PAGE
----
At a challenging time of segregation in the fall of 1913, a virtuoso cast of African American performers led by famed Caribbean American entertainer Bert Williams (1874–1922) gathered in the Bronx to make a feature-length motion picture. After more than an hour of film was shot, the unreleased project was abandoned by its white producers and left forgotten until today. Found in MoMA’s Biograph Studio collection, the seven reels of untitled and unassembled footage represent the earliest known surviving feature with a cast of black actors. Shot at locations in New York and New Jersey, the comedy centers on Williams’s efforts to win the hand of the local beauty, and boasts among its highlights a two-minute exhibition dance sequence and a cutting-edge display of onscreen affection between its black leads. Additionally, nearly 100 remarkable still images of the interracial production were recovered from within the unedited material, providing evidence of an historic effort by a little-known Harlem theatrical community to gain access to the developing medium of moving pictures. To Save and Project premieres the Museum’s restoration of this lost landmark of film history with an hour-long assemblage of daily rushes and multiple takes. MoMA project leaders Ron Magliozzi, Associate Curator, and Peter Williamson, Preservation Officer, narrate a selection of unique photographs from the pioneering production and present visual material explaining the film’s creation, 101-year disappearance, and ultimate resurrection. The presentation accompanies a gallery exhibition, 100 Years in Post-Production: Resurrecting a Lost Landmark of Black Film History, on view through March 2015.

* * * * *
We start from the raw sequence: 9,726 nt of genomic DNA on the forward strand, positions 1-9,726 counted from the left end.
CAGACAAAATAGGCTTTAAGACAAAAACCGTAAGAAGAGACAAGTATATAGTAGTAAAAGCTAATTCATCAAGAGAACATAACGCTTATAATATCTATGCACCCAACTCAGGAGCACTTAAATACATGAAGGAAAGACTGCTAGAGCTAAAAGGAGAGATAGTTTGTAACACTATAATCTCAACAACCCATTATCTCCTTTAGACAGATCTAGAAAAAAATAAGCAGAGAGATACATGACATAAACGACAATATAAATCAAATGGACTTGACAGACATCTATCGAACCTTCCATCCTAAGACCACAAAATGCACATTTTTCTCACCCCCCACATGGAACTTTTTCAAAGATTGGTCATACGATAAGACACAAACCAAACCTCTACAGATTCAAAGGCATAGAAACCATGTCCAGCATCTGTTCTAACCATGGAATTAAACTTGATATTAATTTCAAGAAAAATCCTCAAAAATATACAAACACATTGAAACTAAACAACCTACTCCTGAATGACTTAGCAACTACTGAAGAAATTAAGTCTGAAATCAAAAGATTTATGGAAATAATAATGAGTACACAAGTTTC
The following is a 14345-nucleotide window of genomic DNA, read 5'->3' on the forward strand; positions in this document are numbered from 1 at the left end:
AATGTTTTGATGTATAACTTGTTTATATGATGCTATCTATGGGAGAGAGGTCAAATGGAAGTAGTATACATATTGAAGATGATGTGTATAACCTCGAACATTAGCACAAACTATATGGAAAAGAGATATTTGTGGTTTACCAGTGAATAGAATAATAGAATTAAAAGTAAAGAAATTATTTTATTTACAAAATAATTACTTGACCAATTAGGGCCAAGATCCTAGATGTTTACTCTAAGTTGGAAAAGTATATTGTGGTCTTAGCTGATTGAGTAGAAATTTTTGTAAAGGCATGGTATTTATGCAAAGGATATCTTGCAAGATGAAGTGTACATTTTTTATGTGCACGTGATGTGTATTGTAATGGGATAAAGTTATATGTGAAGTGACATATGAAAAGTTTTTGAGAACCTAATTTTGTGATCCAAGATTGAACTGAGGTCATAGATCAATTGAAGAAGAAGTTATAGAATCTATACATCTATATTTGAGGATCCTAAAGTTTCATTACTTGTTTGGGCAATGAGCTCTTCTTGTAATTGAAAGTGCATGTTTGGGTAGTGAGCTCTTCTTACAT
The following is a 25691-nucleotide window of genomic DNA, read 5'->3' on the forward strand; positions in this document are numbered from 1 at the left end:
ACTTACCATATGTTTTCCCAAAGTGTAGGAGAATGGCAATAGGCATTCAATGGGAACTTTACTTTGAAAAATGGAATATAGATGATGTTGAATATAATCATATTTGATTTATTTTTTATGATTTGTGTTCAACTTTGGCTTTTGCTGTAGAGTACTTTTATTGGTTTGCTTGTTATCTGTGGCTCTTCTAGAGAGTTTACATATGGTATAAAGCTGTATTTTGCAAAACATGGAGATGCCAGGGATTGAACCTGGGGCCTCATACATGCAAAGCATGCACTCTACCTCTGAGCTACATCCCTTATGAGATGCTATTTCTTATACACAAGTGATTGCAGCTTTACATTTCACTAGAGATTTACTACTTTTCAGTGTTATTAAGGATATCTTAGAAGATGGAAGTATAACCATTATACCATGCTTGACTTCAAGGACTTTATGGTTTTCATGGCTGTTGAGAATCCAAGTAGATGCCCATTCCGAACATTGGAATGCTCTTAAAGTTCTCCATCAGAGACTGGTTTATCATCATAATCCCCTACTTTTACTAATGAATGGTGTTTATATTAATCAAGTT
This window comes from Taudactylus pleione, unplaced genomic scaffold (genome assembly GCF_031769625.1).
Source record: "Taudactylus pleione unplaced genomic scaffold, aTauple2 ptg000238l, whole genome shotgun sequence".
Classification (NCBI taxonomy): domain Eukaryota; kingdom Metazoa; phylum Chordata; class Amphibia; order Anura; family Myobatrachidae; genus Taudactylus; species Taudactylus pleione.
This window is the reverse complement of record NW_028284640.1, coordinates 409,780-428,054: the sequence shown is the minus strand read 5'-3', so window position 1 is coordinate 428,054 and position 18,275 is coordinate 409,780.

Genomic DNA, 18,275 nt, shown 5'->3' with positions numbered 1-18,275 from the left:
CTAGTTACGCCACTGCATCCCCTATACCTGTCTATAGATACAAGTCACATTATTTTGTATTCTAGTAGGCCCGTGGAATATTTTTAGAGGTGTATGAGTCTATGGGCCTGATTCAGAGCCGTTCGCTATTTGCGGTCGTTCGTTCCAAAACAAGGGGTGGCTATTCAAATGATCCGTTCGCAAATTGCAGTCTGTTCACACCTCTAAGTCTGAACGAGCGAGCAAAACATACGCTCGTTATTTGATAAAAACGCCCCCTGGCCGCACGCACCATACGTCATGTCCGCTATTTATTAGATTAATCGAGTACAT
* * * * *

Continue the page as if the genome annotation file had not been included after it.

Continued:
[Bert Williams Lime Kiln Club Field Day]. 1913. USA. Produced by Biograph Co. for Klaw and Erlanger. Directors Edwin Middleton, T. Hayes Hunter, Sam Corker Jr. With Bert Williams, Odessa Warren Grey, Walker Thompson, and members of J. Leubrie Hill’s Darktown Follies Company. Silent.
Program 100 min.